When you create an application using the SocketTools ActiveX Edition controls and you’re ready to deploy it, you must ensure the controls you’re using are initialized correctly. If you are developing with Visual Basic 6.0, and you’ve placed the controls on a form, it will automatically initialize the controls when the form is loaded.
However, in some cases you must explicitly initialize the control, providing a runtime license key to the Initialize method. It is important to note your runtime license key is not your product serial number.
If you have an evaluation version of SocketTools, you will not be able to redistribute your application until you have a runtime license key. During the evaluation period, your application will only work on the development system where SocketTools has been installed. After you’ve purchased a development license, you’ll be able to create a runtime license key and redistribute your application.
You may need to explicitly initialize the SocketTools ActiveX control if the control is created dynamically. For example, if you’re using a method like CreateObject in Visual Basic or referencing the control in a .NET application, you will need to initialize the control. For more information, refer to the Initialize method in the Technical Reference documentation.
After you’ve created an instance of the control, and before you set any properties or call any other methods, call the Initialize method and pass the runtime license key string as its argument. You should always check the return value from the Initialize method to ensure the class instance has initialized correctly.
You can generate the runtime license key using the License Manager utility included with the software. Select License | License Key from the menu to display the runtime license key, or use License | Header File from the menu and then choose your language from the dropdown list to generate a file which contains the key.
When redistributing your application to another system, make sure you install the SocketTools ActiveX controls you’re using in the correct system folder. If you are deploying your application to a system running the 32-bit version of Windows, you should install the 32-bit version of the controls in the \Windows\System32 folder.
If you are deploying your application to a system running the 64-bit version of Windows, you should install the 32-bit controls in the \Windows\SysWOW64 folder, and the 64-bit controls in the \Windows\System32 folder. Because Visual Basic 6.0 is only capable of creating 32-bit executables, you should only redistribute the 32-bit controls, even when deploying to a 64-bit version of Windows.
If you are using the Trace (debugging) related properties in your application, you should also include the cstrcv10.dll library in your installation package and install it in the same folder as the controls. This library is dynamically loaded by the controls to enable logging. It is not an ActiveX control and should not be directly referenced in your project.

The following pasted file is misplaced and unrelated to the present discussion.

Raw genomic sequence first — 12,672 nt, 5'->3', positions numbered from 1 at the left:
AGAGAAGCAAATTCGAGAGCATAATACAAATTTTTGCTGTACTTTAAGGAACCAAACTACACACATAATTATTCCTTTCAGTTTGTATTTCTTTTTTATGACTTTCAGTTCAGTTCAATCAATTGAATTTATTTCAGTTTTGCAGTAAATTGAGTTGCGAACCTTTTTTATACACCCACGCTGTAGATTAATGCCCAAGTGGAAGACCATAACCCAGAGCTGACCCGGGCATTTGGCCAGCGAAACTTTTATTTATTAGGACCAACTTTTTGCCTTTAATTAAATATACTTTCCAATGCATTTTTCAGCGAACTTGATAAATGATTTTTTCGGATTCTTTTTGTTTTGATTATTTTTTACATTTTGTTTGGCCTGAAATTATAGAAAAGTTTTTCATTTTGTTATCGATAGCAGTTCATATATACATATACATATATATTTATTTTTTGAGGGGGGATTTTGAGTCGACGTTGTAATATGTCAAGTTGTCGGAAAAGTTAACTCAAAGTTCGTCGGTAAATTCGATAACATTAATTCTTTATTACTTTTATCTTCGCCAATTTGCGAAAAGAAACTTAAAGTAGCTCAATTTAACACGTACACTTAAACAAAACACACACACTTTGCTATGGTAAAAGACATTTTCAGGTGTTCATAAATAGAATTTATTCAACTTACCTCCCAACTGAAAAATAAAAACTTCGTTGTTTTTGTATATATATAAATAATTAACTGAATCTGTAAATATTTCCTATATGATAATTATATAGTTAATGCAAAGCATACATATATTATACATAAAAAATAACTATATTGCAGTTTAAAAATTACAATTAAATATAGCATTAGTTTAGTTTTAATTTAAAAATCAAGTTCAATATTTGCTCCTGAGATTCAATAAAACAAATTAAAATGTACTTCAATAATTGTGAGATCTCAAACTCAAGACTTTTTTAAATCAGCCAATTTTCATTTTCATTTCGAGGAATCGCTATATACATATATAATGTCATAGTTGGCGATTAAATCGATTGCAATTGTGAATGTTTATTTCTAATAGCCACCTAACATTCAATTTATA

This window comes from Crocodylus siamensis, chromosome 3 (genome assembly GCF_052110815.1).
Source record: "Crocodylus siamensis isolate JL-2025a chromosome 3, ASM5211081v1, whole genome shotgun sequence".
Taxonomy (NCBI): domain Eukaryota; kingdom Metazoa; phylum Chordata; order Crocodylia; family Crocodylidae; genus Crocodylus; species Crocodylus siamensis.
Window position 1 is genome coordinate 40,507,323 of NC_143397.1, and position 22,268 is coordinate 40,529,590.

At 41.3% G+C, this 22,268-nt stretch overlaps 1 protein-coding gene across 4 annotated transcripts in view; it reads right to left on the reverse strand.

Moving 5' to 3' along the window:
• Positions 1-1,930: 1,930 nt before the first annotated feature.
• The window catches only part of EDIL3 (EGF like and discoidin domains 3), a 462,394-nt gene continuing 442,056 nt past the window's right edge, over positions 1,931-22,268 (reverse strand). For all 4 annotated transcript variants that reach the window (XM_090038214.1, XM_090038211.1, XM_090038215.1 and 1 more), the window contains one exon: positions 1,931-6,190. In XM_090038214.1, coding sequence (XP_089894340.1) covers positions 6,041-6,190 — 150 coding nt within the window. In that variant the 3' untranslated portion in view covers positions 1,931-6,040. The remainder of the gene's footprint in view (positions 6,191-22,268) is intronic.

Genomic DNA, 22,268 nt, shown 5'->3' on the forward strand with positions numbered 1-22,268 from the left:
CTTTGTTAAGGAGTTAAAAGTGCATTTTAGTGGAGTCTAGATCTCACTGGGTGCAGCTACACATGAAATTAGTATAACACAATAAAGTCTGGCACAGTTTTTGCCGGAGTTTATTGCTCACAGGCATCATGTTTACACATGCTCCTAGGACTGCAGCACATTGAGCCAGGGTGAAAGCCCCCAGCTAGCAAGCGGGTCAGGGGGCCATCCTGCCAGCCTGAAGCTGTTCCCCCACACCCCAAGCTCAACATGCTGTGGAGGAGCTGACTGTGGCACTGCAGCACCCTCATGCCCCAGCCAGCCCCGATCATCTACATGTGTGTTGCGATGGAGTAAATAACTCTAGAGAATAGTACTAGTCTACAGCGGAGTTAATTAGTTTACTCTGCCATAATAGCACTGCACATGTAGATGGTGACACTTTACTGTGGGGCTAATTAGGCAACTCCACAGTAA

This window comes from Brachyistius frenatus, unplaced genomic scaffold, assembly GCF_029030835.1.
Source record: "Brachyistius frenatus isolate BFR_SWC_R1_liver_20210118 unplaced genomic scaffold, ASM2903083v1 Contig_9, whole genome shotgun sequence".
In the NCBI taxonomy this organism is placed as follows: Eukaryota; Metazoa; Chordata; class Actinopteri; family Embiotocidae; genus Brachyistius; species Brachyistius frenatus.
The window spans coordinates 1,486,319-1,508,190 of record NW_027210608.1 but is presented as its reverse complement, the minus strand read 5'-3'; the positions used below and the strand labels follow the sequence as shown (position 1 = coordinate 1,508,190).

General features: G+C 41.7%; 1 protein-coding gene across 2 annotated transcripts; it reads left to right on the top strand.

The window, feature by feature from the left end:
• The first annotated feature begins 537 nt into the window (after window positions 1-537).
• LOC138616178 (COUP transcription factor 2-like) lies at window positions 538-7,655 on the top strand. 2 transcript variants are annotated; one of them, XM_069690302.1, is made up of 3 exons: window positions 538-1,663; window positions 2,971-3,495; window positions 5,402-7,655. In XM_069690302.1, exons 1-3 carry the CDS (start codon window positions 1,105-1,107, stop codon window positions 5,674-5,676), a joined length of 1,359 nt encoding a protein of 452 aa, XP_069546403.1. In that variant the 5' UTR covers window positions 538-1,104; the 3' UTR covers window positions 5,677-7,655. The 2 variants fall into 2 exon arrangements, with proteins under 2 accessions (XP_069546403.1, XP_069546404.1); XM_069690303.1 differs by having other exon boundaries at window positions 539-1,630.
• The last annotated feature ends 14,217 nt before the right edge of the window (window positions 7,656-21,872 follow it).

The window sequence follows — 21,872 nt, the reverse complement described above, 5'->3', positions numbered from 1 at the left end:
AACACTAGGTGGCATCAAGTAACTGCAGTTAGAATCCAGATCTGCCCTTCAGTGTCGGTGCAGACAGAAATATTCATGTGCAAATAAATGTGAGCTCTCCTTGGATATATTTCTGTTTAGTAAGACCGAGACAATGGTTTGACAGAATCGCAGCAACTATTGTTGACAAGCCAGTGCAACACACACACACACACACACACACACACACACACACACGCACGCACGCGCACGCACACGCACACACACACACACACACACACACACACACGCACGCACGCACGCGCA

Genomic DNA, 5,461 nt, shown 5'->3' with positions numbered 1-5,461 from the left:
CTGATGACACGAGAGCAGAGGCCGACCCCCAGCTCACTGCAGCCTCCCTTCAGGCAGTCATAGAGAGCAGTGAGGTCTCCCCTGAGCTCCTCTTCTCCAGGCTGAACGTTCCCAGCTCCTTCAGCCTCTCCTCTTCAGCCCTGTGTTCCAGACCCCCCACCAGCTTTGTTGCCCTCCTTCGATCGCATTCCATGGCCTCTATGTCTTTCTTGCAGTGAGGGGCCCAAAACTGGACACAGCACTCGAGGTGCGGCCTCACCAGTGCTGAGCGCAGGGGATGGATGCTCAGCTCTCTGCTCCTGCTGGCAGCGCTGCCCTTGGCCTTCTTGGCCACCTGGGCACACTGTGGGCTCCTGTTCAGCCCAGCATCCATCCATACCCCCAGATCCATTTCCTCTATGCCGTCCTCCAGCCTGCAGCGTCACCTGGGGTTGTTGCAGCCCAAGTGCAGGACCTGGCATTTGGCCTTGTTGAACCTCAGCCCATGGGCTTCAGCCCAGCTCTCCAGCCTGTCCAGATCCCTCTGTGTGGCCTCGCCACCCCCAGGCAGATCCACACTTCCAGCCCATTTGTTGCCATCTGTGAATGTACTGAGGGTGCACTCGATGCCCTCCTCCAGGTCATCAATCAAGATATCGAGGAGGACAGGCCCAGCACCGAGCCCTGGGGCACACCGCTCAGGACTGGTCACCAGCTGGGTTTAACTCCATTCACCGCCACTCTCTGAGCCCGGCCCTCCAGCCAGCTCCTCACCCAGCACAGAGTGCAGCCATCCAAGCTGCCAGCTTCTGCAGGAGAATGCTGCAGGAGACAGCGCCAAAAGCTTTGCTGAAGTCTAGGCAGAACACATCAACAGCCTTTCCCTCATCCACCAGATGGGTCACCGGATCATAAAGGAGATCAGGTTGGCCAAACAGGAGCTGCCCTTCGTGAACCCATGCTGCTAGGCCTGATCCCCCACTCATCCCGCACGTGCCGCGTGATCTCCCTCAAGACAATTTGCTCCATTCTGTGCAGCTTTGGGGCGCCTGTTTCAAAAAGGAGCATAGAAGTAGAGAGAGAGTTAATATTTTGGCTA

Your installation software should always perform version checking to ensure it’s not overwriting a newer version of a control with an older version. If the software you’re using (e.g.: InstallShield) creates a 32-bit executable and you’re deploying a 64-bit application, the installer must be capable of detecting it is running on a 64-bit system and can disable filesystem redirection to ensure the 64-bit libraries are installed in the correct location. Consult the documentation for your installation software to determine if it is 64-bit compatible.
Redistributable versions of the SocketTools ActiveX controls can be found in:
C:\Program Files (x86)\SocketTools 10.0 ActiveX Edition\Redist\x86 (32-bit)
C:\Program Files (x86)\SocketTools 10.0 ActiveX Edition\Redist\x64 (64-bit)
If you installed SocketTools on 32-bit Windows, the default installation will be in C:\Program Files instead of C:\Program Files (x86). If you changed the default installation path, then the Redist folder will be found where you installed SocketTools.
To help simplify deployment, we’ve created MSI (Windows Installer) packages you can use to install the SocketTools ActiveX controls on end-user systems:
If you’re redistributing a 32-bit application, then all you need is the x86 installer package. If you’re redistributing a 64-bit application, then you need the x64 installer package. If you’re developing with Visual Basic 6.0, you should only use the x86 installer. The installer packages will make sure the SocketTools controls are installed in the correct location and will perform the appropriate version checking.
If you have your own installer for your software, then you can redistribute those MSI packages with your installation and use the msiexec command to perform the installation. For example, this would install and register the 32-bit ActiveX controls with no UI displayed:
msiexec /qn /I cstools10_activex_x86.msi
For the complete list of command line options for msiexec, refer to